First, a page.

Our Research

Our Research


Throughout young people’s lives there are many different events and factors that can have an impact on their life course. Changing health states, different lived experiences, exposure to diverse opportunities, education, and influences from cultural, psychosocial and socioeconomic circumstances can all have pivotal roles. The period when young people emerge into adulthood is theorised to be a distinct period with different norms and expectations. Yet, none of the existing longitudinal, prospective cohort studies being undertaken in Australia focus on young adults as they emerge into adulthood or capture the changes they experience over their life course.

In the United States, two prospective university cohorts were established at Harvard University, ‘the Nurses’ Health Study’, to monitor risk factors for chronic diseases and the ‘Health Professionals Follow-up Study’, to monitor factors that contribute to long-term health in men. In Spain, a prospective university graduate cohort was established at Seguimiento Universidad de Navarra (‘the SUN study’) to primarily examine dietary habits in the Mediterranean, and has since broadened to examine other risk factors and health conditions and expanded to include graduates from five other Spanish universities.

We will conduct a pilot study to establish a large, prospective cohort study with a young adult demographic at Macquarie University that would routinely capture information on life experiences and exposures and their impact on health-related quality of life (HRQoL), lifestyle, health and wellbeing, continuing education, and career trajectories. This will be instrumental in understanding the determinants of healthy, resilient individuals over a unique segment of their life courses.


The aim of MQ-MINDS is to pilot the establishment of a prospective cohort of Macquarie University graduates that would be a long-term resource to shape our understanding of psychosocial and lifestyle risk and protective factors, exposures, and health and wellbeing outcomes. In the long-term, the MQ-MINDS longitudinal cohort would allow research to be undertaken to:

  • examine risk and protective factors associated with HRQoL, including injury and psychosocial health, and health service use over time;
  • examine the impact of mental health, especially anxiety and depression, on career trajectory and lived experiences;
  • investigate the influence of undergraduate and/or postgraduate education on employment, career trajectory, and continuing education over time;
  • explore the role of social media technologies (e.g. Twitter, Snapchat, Facebook, LinkedIn) as a form of social connectedness over time;
  • examine the influence of critical periods, like major life events (e.g. births, deaths, change in financial or work arrangements, major conflict) on resilience, psychosocial health and work–family life balance;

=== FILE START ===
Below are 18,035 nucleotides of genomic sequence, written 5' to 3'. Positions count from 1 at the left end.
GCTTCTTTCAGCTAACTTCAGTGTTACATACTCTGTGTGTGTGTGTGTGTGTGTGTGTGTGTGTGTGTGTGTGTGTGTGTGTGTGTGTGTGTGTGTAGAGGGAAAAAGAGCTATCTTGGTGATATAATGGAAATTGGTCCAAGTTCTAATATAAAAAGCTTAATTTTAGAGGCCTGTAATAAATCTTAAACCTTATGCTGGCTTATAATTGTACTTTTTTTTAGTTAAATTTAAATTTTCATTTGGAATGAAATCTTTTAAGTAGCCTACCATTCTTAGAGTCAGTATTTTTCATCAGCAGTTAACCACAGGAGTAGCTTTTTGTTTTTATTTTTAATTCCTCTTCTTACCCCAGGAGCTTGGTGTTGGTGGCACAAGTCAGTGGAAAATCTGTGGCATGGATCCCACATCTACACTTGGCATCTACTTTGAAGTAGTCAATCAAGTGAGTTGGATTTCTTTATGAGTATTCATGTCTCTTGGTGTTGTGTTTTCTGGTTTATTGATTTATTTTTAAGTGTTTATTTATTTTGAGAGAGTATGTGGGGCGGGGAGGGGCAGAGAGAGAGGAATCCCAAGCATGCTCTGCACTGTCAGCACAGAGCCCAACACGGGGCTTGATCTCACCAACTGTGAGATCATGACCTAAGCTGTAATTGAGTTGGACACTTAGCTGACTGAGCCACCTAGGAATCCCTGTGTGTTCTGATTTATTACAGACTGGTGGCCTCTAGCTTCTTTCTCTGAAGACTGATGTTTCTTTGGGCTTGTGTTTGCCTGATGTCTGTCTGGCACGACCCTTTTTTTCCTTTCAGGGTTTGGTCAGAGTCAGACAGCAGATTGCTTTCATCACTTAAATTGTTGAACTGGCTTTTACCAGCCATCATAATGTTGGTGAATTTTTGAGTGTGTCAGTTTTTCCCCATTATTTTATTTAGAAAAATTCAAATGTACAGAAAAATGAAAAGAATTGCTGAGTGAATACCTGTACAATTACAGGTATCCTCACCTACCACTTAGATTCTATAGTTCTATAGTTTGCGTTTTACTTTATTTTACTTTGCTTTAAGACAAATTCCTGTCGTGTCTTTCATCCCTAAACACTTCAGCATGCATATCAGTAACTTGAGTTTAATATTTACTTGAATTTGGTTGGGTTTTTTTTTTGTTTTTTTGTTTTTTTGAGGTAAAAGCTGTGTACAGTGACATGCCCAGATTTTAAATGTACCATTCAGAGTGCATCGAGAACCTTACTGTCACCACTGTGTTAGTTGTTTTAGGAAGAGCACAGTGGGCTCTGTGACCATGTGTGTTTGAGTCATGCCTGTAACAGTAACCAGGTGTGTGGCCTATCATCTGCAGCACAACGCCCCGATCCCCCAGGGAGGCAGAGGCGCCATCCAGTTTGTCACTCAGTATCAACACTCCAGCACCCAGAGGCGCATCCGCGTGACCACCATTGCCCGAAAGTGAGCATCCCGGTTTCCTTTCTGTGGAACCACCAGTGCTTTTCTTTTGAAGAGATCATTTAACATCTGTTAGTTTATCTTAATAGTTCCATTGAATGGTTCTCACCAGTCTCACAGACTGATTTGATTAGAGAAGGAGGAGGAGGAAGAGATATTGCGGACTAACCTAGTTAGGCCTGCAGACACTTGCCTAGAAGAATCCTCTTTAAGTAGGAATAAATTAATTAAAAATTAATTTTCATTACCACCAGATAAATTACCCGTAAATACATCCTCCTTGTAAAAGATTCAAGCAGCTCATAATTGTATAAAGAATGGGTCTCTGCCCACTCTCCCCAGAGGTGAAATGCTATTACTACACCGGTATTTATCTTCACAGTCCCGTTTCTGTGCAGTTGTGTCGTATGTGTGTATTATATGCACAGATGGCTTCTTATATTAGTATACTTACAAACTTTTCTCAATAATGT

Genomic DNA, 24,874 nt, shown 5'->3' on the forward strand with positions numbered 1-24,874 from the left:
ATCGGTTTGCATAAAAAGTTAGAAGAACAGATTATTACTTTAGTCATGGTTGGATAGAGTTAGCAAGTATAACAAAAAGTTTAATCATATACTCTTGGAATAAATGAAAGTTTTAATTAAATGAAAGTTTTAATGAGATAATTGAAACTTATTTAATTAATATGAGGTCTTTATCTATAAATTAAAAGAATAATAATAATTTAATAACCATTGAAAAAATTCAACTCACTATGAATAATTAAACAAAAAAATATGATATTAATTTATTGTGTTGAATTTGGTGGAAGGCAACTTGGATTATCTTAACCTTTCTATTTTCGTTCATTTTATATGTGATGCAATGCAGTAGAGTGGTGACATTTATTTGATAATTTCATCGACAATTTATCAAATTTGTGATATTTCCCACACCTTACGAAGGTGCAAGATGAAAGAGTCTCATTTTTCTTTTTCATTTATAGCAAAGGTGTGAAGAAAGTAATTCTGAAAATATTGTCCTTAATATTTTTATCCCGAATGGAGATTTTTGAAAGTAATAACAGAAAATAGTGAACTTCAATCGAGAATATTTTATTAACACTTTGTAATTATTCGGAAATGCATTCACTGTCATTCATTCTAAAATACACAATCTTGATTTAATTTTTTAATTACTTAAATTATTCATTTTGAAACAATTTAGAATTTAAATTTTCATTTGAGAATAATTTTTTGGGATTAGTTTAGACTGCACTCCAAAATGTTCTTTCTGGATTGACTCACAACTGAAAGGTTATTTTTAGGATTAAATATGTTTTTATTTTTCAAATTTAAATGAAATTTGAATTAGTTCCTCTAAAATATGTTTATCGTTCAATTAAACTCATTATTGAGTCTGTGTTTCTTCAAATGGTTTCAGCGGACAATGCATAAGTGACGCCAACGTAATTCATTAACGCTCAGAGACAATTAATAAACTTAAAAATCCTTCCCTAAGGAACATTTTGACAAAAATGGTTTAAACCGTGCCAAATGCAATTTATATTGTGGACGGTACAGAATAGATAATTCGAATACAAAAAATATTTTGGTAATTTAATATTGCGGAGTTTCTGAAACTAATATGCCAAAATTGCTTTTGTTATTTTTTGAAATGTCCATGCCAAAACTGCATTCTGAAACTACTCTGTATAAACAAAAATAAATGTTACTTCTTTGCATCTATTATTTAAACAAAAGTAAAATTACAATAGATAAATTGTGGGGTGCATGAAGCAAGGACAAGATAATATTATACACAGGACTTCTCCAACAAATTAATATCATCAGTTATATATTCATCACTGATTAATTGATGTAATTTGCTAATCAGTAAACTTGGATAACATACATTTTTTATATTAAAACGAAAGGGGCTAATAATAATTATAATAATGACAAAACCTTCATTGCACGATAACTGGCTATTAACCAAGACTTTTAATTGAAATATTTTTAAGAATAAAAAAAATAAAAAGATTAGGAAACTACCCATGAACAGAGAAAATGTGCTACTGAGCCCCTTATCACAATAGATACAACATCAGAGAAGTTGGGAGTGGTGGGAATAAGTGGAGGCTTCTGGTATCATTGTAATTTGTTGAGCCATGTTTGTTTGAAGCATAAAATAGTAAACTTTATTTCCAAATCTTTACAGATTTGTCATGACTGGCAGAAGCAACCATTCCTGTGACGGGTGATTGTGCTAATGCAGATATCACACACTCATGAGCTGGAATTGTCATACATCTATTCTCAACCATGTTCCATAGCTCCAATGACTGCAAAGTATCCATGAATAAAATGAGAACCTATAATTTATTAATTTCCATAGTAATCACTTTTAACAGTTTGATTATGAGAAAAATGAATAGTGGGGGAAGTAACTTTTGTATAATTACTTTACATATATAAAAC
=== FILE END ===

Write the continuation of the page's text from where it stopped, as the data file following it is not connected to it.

• investigate the impact of screen time (e.g. television, tablet devices, smart phone, laptop) on physical activity levels and sedentary lifestyles over time;
  • probe the influence of socioeconomic determinants on HRQoL, including the impact of social connectedness and community networks;
  • examine lifestyle factors (e.g. smoking, alcohol use, sleep habits, physical activity, nutrition) and the risk of repeat health service use;
  • explore the impact of undertaking informal carer activities for disabled, elderly or chronically ill relatives on an individual’s HRQoL and career trajectory;
  • investigate the role of career satisfaction and expectations on HRQoL, including psychosocial health over the life course; and
  • examine the use of mentors in the development and enhancement of career trajectories.

Study design

A prospective cohort of up to 7,000 graduates from Macquarie University in 2018 will be invited to form an inception pilot cohort for MQ-MINDS. The MQ-MINDS pilot cohort would involve graduates completing an online questionnaire in 2018 and participating in a follow-up questionnaire one year later in 2019. Participants would be asked to provide consent for their health records (i.e. ambulance, emergency department, hospitalisation, cancer registry and mortality records) to be linked to their questionnaire responses in 2019. This data linkage will be conducted by the Centre for Health Record Linkage (CHeReL) to protect the privacy of the study participants. Participants would be assured that all their personal information will be kept confidential, that no individual responses would be identified, and that their data would only be used for medical and public health research purposes approved by an ethics committee. All individuals will be informed that their participation in the cohort is voluntary and that they are free to withdraw from the cohort at any time, with no penalty or prejudice from Macquarie University or the researchers.


The priority research areas were selected based on importance of health, education and lifestyle factors affecting young adults in Australia. The baseline and follow-up questionnaires will examine a range of exposures and health outcomes (see list below). It is estimated that the baseline and follow-up questionnaires will take approximately 40 minutes to complete and they will be conducted via the Qualtrics online survey platform.

  • Demographic characteristics
  • Education
  • Employment and job satisfaction
  • Physical and emotional health status
  • Life style
  • Physical activity and sedentary behaviour
  • Life events
  • Carer activities
  • Social networks and support
  • Technology and social media use

Content owner: Australian Institute of Health Innovation Last updated: 04 Oct 2018 8:14am

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